Start. Gower Memorial.

Route. Gower Memorial - Bridge Street - Henley Street - Shakespeare's Birthplace - Shakespeare Centre - Windsor Street - Wood Street - High Street - Chapel Street - Church Street - Old Town - Hall's Croft - Mill Lane - Holy Trinity Church - River Avon - Foot Ferry - Royal Shakespeare Theatre - Tramway Bridge - Gower Memorial.

Notes. Even if Shakespeare had not been born here the wealth of half timber Tudor buildings and picturesque riverside setting would most probably make this a tourist destination, but he was and that fact makes this a place of pilgrimage for theatrical scholars and theatre goers from all over the world. I've escaped my lair in the Lake District to find myself in the hustle and bustle of Stratford-upon-Avon, god it was busy, I wanted to go home but Sue wouldn't let me. So come join us on an historic ramble through the streets of this delightful but crowded market town.

Our day started at the Gower Memorial on the edge of the canal basin a part of Stratford's industrial past which gets overlooked because of the towns association with Shakespeare. Along Bridge Street we wandered, up the main thoroughfare into Henley Street to visit Shakespeare's birthplace, then on to the Shakespeare Centre. A short walk along Windsor Street then Wood Street took us into Main Street, past some fine Tutor buildings we wandered to access Chapel Street, on passed the Guild Chapel then down Old Town home to Hall's Croft. Named after Dr John Hall whom married Susanna, Shakespeare's daughter. From Hall's Croft it was a short stroll under Autumn foliage to Holy Trinity Church, the last resting place of William Shakespeare.

A curse engraved on the tomb of the playwright may have saved his remains from being exhumed. Digging up the bones of the dead was common in Shakespeare's day, either for religious or research purposes. Often remains were removed to make way for more graves, dumped in landfill sites or even used as fertiliser. The playwright was so fearful of this happening to his own remains that he had the curse engraved on his tomb as a warning to gravediggers, this didn't stop somebody nicking his head, it turned up a few years later in another grave, now reunited with his body I guess he rests in peace. From the church we wandered along the banks of the mighty River Avon, passed The Other Place Theatre (Rusty Box) and the Black Swan Inn to reach the Royal Shakespeare Theatre, before continuing we sat next to the river and enjoyed tea and cakes from the theatre café. Once refreshed we continued to the Tramway Bridge, more about that later. A short wander passed Cox's Yard saw us back at our starting point.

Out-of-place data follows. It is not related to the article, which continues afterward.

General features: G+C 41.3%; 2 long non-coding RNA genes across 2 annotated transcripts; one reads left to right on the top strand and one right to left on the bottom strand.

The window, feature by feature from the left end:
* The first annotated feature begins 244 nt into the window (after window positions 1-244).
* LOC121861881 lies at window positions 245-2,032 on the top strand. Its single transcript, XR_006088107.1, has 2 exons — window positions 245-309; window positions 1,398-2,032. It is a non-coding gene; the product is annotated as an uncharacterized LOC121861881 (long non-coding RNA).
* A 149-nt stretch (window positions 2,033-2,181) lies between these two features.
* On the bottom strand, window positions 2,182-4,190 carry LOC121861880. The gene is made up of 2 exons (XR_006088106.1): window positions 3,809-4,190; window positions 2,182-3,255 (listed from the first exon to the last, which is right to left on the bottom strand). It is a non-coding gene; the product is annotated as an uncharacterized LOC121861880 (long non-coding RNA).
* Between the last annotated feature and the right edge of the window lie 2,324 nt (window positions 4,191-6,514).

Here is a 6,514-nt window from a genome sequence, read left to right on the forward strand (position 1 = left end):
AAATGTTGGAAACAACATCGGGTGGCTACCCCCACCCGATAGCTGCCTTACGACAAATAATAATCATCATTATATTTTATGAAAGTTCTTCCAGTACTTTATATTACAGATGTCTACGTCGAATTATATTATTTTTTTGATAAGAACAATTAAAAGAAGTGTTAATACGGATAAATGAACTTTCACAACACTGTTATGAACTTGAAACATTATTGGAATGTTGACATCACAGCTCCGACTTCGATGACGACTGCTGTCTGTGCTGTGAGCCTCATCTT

My apologies but the pictures are a bit of an hotchpotch, taken at different times with as few people in them as possible, plus one nicked off the web because I didn't like to take one of Shakespeare's grave with the beady eyes of the church elders watching me, enjoy.

view route map.


The Gower Memorial situated in Bancroft Gardens and features William Shakespeare seated at the acme overlooking figures of his literary characters featured in some of his plays.
Prince Hal, Lady Mc Beth, Hamlet and Falstaff, representing Philosophy, Tragedy, History and Comedy.The bronze and stone memorial was presented to the town in 1888 by Lord Ronald Sutherland Gower.

This is where the story begins, William Shakespeare was born in this house and lived here until he was old enough to marry, spending  the first five years of family life here with his new wife, Anne Hathaway.

A slice of old Stratford.

The charming 16th century Shakespeare Hotel passed en route....

....also in the same street The Falcon.

A bite sized portion of Stratford-upon-Avon.

Hall's Croft, named after Dr John Hall who married Shakespeare's daughter Susanna.

The final resting place of William Shakespeare.

Holy Trinity Church.

The last of it's kind to be made and used in Britain, a foot ferry (chain ferry) built in 1937 plies it's trade between the Black Swan Inn and the Recreation Grounds.

Seen from the Theatre Gardens the Royal Shakespeare Theatre.

The River Avon and the elegant tapered spire of Holy Trinity Church.

Night time view across the canal basin at Stratford.

As seen from Tramway Bridge, Clopton Bridge.

Cox's Yard, named after James Cox timber merchant, for 160 years provided the finest of materials many of which are used in Stratford's historic buildings.

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